3rd & 9th period Creative Writing
6th period English

Creative Writing Classes – Focus on Playwriting & Short Fiction
Weeks 1-2

• The importance of journaling
• Reading and exploration of current short play forms
• Understanding dialogue
• Understanding subtext
• Understanding plot
• Plot outlines
• Monologues
• Clustering the ideas of “disability” –journaling
• Imagery – writing plays on the theme of “Disability”
• Literary elements in short fiction
• Reading and exploration of contemporary short fiction
• Writing of short fiction

• Short plays will be submitted to as part of their short play contest.

Weeks 3-4

• Literary elements in poetry
• Self-Portraits
• I Believe poems
• All of Us: Character Poems
• Altered pages and sonnets
• Odes
• Anti-Love Poems
• Cross-Modal Poems: Writing in the Key of Red
• Ekphrastic Delights: Poetry from Art
• The House That Sang: Poems from Community

• Short writings will be chosen for inclusion in book project with visiting book artist.

English Class – Focus on Reflective Memoir and Poetry
Weeks 1-4

• The importance of journaling
• Memoir
• Personal essay vs. transactive writing
• Discovering one’s beliefs
• Writing the essay that confirms a belief
• Micro-memoir writing
• Self-Portraits
• I Believe poems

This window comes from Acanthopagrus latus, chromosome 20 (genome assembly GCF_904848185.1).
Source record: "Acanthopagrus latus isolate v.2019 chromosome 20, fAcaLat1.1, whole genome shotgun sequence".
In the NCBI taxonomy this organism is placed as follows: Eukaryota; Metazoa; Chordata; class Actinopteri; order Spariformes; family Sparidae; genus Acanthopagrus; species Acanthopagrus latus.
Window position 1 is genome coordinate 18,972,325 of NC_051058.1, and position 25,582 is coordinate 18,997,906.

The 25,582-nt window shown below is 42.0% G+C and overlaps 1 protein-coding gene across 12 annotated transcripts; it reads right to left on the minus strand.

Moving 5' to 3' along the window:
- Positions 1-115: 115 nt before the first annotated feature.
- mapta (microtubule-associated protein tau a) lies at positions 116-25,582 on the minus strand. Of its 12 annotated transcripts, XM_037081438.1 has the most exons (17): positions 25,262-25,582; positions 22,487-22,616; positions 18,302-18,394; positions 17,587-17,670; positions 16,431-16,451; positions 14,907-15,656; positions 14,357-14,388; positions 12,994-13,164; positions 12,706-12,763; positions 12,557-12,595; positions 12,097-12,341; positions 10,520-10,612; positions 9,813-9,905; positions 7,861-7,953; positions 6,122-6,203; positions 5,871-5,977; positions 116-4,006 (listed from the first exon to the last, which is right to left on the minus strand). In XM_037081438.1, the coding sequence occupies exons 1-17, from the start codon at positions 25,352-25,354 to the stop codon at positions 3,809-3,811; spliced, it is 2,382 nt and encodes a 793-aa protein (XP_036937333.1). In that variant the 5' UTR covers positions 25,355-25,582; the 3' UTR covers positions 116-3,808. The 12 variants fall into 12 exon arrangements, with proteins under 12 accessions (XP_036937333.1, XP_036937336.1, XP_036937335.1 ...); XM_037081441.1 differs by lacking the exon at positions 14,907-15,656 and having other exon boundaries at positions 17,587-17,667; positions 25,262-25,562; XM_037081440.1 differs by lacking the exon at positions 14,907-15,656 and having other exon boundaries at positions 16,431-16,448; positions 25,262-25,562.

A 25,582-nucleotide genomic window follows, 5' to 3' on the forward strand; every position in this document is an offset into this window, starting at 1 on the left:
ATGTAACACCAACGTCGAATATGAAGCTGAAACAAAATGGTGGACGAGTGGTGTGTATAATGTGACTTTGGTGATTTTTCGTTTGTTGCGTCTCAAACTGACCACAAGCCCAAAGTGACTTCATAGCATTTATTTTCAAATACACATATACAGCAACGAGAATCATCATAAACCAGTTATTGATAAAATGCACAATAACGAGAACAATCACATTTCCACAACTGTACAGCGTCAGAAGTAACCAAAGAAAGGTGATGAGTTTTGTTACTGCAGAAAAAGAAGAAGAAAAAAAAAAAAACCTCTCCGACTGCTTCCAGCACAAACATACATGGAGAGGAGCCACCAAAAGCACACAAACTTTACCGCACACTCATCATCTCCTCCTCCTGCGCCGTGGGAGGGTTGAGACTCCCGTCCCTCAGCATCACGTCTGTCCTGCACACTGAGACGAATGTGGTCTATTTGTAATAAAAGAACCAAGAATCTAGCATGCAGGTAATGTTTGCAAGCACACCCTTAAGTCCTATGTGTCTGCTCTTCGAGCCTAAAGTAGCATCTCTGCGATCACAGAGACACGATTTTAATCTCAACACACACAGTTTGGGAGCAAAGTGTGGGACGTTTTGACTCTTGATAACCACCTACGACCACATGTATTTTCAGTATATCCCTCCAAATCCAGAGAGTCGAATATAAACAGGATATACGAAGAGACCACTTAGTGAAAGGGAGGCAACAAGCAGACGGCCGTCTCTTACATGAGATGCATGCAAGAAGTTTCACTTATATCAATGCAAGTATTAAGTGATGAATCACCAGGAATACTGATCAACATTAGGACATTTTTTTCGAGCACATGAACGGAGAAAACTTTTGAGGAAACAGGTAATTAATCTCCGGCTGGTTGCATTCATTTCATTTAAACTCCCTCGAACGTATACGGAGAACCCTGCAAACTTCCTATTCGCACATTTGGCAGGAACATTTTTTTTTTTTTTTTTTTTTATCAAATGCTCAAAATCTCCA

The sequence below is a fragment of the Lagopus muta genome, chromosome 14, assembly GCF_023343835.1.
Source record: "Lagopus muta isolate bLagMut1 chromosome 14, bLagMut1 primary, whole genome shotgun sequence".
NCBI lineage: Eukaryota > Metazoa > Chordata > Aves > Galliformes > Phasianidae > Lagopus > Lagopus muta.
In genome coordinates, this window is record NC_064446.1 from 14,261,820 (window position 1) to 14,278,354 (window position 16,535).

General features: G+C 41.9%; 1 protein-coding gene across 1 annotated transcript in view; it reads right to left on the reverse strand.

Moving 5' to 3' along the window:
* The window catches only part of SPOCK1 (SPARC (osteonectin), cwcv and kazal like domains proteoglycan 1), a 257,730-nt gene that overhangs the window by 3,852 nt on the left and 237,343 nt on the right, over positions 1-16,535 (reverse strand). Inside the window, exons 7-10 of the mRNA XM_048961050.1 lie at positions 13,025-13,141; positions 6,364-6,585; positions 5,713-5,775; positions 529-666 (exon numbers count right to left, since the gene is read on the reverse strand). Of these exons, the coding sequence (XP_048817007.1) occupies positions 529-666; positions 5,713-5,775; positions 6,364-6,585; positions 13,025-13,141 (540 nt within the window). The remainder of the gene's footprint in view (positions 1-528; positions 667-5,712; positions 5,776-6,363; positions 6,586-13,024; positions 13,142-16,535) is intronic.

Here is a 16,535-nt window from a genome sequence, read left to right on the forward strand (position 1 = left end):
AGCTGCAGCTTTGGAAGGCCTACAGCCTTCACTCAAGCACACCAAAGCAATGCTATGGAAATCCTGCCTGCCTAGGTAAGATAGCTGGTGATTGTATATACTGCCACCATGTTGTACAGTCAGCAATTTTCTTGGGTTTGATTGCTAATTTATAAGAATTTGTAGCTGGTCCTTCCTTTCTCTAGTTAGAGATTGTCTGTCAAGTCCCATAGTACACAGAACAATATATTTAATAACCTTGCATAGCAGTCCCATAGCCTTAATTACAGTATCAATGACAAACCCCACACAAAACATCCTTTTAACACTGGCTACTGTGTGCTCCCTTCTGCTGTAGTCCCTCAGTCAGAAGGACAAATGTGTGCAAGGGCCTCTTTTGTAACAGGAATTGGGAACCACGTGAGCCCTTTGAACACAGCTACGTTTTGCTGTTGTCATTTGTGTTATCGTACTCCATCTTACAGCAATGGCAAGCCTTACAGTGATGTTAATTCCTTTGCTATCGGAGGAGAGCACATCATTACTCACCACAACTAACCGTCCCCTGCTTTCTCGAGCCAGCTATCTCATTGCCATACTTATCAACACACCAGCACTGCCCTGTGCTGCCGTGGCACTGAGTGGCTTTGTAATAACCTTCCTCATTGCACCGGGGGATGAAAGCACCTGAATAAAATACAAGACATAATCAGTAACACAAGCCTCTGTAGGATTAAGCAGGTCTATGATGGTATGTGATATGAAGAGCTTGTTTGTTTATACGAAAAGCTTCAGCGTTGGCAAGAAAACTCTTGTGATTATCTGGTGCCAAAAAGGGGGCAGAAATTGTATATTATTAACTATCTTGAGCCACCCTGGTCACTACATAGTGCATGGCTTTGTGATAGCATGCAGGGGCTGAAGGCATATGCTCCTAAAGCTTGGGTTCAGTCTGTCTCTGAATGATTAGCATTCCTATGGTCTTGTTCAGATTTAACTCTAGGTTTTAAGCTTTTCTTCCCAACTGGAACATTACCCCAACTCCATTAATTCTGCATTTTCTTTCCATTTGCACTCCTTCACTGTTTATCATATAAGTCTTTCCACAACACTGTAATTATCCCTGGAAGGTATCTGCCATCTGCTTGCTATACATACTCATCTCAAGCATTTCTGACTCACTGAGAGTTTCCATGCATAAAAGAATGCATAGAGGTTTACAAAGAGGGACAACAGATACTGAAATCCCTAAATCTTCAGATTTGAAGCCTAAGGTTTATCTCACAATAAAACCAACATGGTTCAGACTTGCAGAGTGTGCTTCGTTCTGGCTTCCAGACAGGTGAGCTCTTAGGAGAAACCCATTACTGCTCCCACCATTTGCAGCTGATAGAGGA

• I Am America poems (Whitman, Hoagland)
• All of Us: Character Poems
• Altered pages and sonnets
• Fragments of Translation: Sappho
• Anti-Love Poems
• Cross-Modal Poems: Writing in the Key of Red
• Ekphrastic Delights: Poetry from Art
• The House That Sang: Poems from Community
• Literary elements in short fiction
• Reading and exploration of contemporary short fiction
• Writing of short fiction

• Short writings will be chosen for inclusion in book project with visiting book artist.

• I Believe essays will be submitted to National Public Radio for consideration.

That seems pretty detailed, right? Nope. Not enough. Current trends in teaching suggest that students need a "statement of learning" and of course there is always assessment. So pre-planning makes way for something that includes a "Big Idea" statement of what the goal of the lesson will be, a Statement of Learning that is a summary for students as to what will be covered that day, a list of the PA Arts and Humanities standards that are covered, a list of the PA Language Arts standards that are covered, an explanation of the process and procedures of the lesson, and a brief listing of what roles the poet and teacher will take in presenting this lesson to the class. Team-teaching is the key here, which is great since it only reinforces that the poetry being shared matters.

More often than not, I have more material to work with than I have the time to cover it all. Forty-five minute class periods sprint. It's better to have too much planned than too little though, and I know the lessons are working when I am learning something too. When I put together ideas for workshops and residencies, I set this goal for myself: Discover and be an enthusiastic explorer of language. All of the details fall into place from there. With luck. It's a lot like writing a poem in that way - you can have all the elements in place, but without the spirit, it's just not a poem. So, I approach teaching in the same way I approach writing a poem - with awe over what works and wonder over how to put together the pieces of the ideas that shatter.